Council chooses to close city hall on Fridays
by Randy Parks
After several months of meetings and proposals, the Hines Common Council voted to accept the water rate increases proposed by City Engineer Doug Ferguson at their meeting on Thursday, Sept. 24.
Before Ferguson presented his proposal, City Administrator Joan Davies gave a brief review of the city’s water rates since 1992. She said that in 1992, the monthly base service charge for a 3/4” line, the most common in the city, was $18, and the current rate is $19. At one point in the 23-year time span the rate did go up to $21, but it was dropped back to back $19 in 2010. Davies added that in 1992, the council was advised that the rate should be $28.95 per month to keep the system solvent.
Ferguson told the council his proposal was what it would take to operate the present water system. He said the proposal doesn’t include any money for capital improvements or major breakdowns, which will need to be addressed in the future.
Based on the number of services and the potential performance of a 5/8-3/4” service, the recommended amount increases from $19 to $24 per month.
The 5/8-3/4” rate for out-of-town residences increases from $24 to $29, and for low-income residences, the rate goes from $12.15 to $17.
The ascending larger meter rates also increase, based on an American Water Works Association formula.
The proposal also recommended an increase on water use from $0.002 per cubic foot to $0.004 per cubic foot, which amounts to $0.534 per 1,000 gallons. Ferguson said the water use rate is reasonable, but it’s also high enough to encourage water conservation, which is needed. He said with the winter months coming up, residents won’t be using as much water as they do in the warmer months, and probably won’t notice the increase right away.
Ferguson’s proposal would bring in an estimated $318,332 for the city.
Ferguson stated the next step is to complete the water master plan, hopefully by the spring of 2016. The plan will identify the water system’s strengths and weaknesses, determine improvement needs, and what the costs will be for the improvements.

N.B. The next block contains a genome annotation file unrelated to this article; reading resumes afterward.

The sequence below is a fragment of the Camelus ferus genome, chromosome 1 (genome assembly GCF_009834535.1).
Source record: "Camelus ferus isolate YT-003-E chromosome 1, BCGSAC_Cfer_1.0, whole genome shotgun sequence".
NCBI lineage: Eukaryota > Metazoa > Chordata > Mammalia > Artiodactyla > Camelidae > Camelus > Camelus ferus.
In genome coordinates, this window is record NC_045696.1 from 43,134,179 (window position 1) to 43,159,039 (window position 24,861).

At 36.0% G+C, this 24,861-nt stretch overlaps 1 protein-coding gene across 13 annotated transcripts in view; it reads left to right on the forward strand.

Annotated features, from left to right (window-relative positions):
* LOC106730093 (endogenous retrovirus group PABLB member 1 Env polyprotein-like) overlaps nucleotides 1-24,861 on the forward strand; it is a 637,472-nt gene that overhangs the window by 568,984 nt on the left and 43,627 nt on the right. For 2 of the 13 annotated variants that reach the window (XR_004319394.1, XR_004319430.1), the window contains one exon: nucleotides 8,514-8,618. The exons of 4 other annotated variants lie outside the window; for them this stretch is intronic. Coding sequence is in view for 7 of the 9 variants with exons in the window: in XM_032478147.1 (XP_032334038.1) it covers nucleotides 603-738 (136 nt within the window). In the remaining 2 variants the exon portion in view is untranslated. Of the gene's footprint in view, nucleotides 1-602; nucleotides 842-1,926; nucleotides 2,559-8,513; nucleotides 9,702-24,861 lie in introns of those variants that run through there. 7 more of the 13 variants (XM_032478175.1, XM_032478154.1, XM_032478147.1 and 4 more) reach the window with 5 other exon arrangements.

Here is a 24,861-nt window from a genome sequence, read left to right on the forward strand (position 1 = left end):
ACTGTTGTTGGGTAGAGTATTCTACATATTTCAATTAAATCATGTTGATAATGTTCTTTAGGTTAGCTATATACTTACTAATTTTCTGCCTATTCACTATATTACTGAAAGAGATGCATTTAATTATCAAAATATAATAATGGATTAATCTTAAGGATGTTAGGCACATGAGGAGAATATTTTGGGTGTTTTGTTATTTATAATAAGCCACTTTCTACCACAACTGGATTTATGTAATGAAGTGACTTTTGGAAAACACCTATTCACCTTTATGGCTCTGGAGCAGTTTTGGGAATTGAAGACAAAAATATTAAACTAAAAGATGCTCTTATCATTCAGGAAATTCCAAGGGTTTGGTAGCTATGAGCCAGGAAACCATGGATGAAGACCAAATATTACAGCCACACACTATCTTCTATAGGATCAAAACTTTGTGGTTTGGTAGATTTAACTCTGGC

Councilor Rod Bennett stated the committee set up to study proposed water rates had submitted a proposal that would bring in more money for the city.
Ferguson replied that the city’s legal counsel didn’t approve the committee’s proposal, and that it wouldn’t work. “I was directed to do a fair rate study, and that’s what I did,” Ferguson said. “Using meter rates is as fair as we’re going to get.”
Bennett said he had a problem with the increase to $0.004 per cubic foot when there is no master plan in place.
“You can do anything you want, this is my recommendation,” Ferguson said.
Councilor Dick Baird said he was concerned about residents on fixed incomes not being able to afford the increases.
“We have to have this money or we’re going to come to a halt,” Ferguson said. “You came up with a plan and the attorney doesn’t like it. I agonized to get a plan that will work, and you guys don’t like it.”
“Doubling (the water use rate) sounds terrible, but it’s not that much on average,” Davies said. “We’re talking pennies or small dollars. And the city does have programs to help residents. We have to have it. He (Ferguson) did it and the attorney approved it.”
Davies added the city has had two water main breaks in recent days and “it’s not getting any better.”
The council voted unanimously to approve the resolution setting the new water rates, with the omission of an automatic 2 percent increase each year.
The council reviewed a proposal to close city hall on Fridays throughout the winter months to save costs.
Baird said he was against the idea because city hall has always been open five days a week and “we owe it to our citizens.”
After some discussion, the council voted 3-2 in favor of having city hall closed on Fridays from Oct. 1 until Feb. 28 at the discretion of the city administrator to make adjustments if necessary. Councilors Bennett, Ron Williams and Hilda Allison voted in favor of the motion, with Baird and John Mims voting against.
In other business:
• the council voted to accept a bid from TopLoc Asphalt in the amount of $34,490 for crack sealing and hole patching work on city streets. Williams abstained from voting as he is the owner of TopLoc;
• the council approved business licenses for Burri Construction, owned by Jon Burri, and Wright Taxi and Transport, formerly Elite Taxi, now operated by Pat Wright;
• Davies reported the auditors were in town the previous week and everything looked good, and the auditors had mentioned Rachael Robinson’s work at city hall had been “perfect.” Davies said the city had purchased air quality flags, green and yellow, to fly during wood-stove burning season to keep residents aware of air quality standards.
Davies announced the Department of Environmental Quality would be holding a household hazardous waste event from 9 a.m. until 2 p.m. Saturday, Oct. 3, at Burns High School. Residents can take any old paint, antifreeze, fluorescent tubes, pool chemicals, etc. to the high school for free disposal;
• the council voted to pay for mileage costs for Captain Dave Riess to attend fire training in John Day.
The next meeting is scheduled for 6:30 p.m. Tuesday, Oct. 13, at city hall.